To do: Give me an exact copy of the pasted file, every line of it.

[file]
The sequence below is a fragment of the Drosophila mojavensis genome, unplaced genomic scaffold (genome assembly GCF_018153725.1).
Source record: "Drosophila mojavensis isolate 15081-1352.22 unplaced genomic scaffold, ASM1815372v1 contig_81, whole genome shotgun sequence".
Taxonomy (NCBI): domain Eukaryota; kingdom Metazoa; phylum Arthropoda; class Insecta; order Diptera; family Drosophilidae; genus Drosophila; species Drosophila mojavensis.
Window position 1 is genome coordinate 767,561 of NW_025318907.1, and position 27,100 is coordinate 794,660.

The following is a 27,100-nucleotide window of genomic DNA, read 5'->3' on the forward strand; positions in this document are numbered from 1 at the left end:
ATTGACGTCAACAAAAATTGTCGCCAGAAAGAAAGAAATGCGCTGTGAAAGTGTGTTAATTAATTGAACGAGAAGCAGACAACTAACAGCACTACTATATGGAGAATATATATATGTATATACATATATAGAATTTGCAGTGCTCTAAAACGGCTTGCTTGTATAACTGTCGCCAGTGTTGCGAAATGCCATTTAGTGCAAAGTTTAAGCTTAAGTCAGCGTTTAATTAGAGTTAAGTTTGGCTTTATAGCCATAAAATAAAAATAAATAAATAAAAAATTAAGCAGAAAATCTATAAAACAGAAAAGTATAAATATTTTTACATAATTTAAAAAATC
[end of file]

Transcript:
The sequence below is a fragment of the Drosophila mojavensis genome, unplaced genomic scaffold (genome assembly GCF_018153725.1).
Source record: "Drosophila mojavensis isolate 15081-1352.22 unplaced genomic scaffold, ASM1815372v1 contig_81, whole genome shotgun sequence".
Taxonomy (NCBI): domain Eukaryota; kingdom Metazoa; phylum Arthropoda; class Insecta; order Diptera; family Drosophilidae; genus Drosophila; species Drosophila mojavensis.
Window position 1 is genome coordinate 767,561 of NW_025318907.1, and position 27,100 is coordinate 794,660.

The following is a 27,100-nucleotide window of genomic DNA, read 5'->3' on the forward strand; positions in this document are numbered from 1 at the left end:
ATTGACGTCAACAAAAATTGTCGCCAGAAAGAAAGAAATGCGCTGTGAAAGTGTGTTAATTAATTGAACGAGAAGCAGACAACTAACAGCACTACTATATGGAGAATATATATATGTATATACATATATAGAATTTGCAGTGCTCTAAAACGGCTTGCTTGTATAACTGTCGCCAGTGTTGCGAAATGCCATTTAGTGCAAAGTTTAAGCTTAAGTCAGCGTTTAATTAGAGTTAAGTTTGGCTTTATAGCCATAAAATAAAAATAAATAAATAAAAAATTAAGCAGAAAATCTATAAAACAGAAAAGTATAAATATTTTTACATAATTTAAAAAATC